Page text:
this time of winter most anglers can be found in their basements
pitching various plastics into cups, telling stories of the
previous season, and enjoying the warmth of a woodstove and the
latest fishing program--just itching to get out and wet a line.
for a few anglers that can brave the cold and purchase hand
warmers by the dozen, smallmouths can still be caught.
Anglers just have to fish the warm water discharges along
the banks of the river since the main river is typically frozen
solid. Cold water is pulled into a power station then is
discharged down river at a warmer temperature. Discharge water
temperatures typically are around 55 degrees, but will
fluctuate. I find fishing to be at its best when discharge temps
peak. Add a
overcast day to the mix and anglers can rejoice.
I like to keep it simple when fishing this type of
scenario, typically carrying 3 rods and a small tackle box
filled with proven favorites.
On one rod I will have rigged a
Mizmo teaser tube in the
Penrod Purple color pattern. This is one of my favorite tube
colors and most productive.
The biggest thing to remember is to fish the lightest jig
possible. I like
using eighth ounce when possible, because it generates a slow
fall. Keep it slow
because most anglers fish tubes way to fast in the winter.
These lures are designed to sit on the bottom allowing
current to move the skirt.
The more patient you are with this bait the more
rewarding it will become. A typical cast takes a minute or two
on average, and does feel like forever.
My second rod would
have either a 3 or 5-inch curl tail grub.
With this lure I tend to use a slow steady retrieve.
You want the bait to move just fast enough to feel it
dragging on the river bottom deflecting off of whatever it
deflection generates a reaction strike, and along with smallies
it is proven to work well for walleye and musky.
Good color choices are black, blue pearl, chartreuse and
Mardi Gras. I like using a 3/16 ounce jig head painted either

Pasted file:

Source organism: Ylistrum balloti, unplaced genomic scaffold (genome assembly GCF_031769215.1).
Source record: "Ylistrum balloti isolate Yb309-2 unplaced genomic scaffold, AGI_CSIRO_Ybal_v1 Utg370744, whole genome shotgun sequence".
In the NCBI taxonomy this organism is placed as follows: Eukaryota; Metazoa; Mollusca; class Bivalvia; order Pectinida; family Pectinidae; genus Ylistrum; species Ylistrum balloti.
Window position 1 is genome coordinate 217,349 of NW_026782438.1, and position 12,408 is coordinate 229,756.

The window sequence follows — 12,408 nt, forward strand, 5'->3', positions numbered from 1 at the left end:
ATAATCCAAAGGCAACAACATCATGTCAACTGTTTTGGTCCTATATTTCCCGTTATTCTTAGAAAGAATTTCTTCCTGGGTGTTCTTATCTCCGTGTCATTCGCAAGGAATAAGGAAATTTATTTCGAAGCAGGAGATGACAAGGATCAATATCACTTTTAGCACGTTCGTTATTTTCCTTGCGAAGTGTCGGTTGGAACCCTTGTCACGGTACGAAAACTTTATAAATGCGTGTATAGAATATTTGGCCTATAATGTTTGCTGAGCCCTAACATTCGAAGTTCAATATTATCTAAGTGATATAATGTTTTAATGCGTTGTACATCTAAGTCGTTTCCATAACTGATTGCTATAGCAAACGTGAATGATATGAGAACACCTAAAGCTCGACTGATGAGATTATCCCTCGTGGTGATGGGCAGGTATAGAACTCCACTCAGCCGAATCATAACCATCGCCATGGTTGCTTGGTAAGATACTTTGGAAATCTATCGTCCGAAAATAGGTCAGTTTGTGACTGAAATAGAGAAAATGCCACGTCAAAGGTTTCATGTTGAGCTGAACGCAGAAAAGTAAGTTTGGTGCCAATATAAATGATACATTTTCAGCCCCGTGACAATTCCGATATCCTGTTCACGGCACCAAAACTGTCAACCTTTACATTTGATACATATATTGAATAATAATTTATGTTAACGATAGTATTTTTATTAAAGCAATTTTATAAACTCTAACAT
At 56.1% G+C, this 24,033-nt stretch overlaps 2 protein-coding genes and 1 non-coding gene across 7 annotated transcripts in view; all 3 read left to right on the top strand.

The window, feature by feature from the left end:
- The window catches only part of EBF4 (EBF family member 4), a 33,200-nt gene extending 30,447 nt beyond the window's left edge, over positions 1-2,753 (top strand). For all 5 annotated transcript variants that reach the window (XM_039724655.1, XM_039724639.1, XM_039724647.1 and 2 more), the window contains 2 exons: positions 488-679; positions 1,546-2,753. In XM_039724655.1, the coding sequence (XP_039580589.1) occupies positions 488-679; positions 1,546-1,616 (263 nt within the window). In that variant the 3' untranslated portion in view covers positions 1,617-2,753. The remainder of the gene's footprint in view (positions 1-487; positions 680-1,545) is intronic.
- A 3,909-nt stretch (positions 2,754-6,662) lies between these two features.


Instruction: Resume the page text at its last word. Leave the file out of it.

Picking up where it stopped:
white or black when possible.
Be creative and change colors often when fishing tough.
Even the slightest difference can make or break a angler
in the winter months.
When I carry
a third rod, a jerkbait will be tied on to it..
I tend to use the
Rapala XR8s and 10s in various colors.
Basically in clear water use clear baits like the glass ghost.
Any other scenario, silver and hot steal work well among
others. Once the
bait is in the water at its suspended depth a jerk, pause
technique is used. Experiment with the time between pauses to
give the bass what they want.
What happens is there tends to be dead bait fish in the
discharge area, and this technique simulates dying or injured
bait. Also at times
a still bait works good (deadsticking).
Some other baits I tend to carry are spider and paddle
tail grubs along with flukes and swimbaits in various colors and
sizes. The swimbait
can be a deadly winter bait, and is know for producing big
smallies. On the
other hand the right lures are only as good as the line that
connects them. For
this I have one simple rule.
Sufix 832, 10-pound braid with
8-pound fluro in clear water, and stained water use 30-pound
braid with 14-pound fluorocarbon.
This heavier line is a safety thing in case an angler
would hook up on a toothy critter.
Other thing to remember is know the local rules and
boundaries. And always play it safe.
Look for our weekly
fishing report at
www.penrodsguides.com beginning the middle of March. I fish
the Susquehanna 12 months of the year. Iíd love to teach you the
ropes. Book a trip with me and Iíll help you improve your
Chris Sano, PA
Guide: Ken Penrodís Life Outdoors Unlimited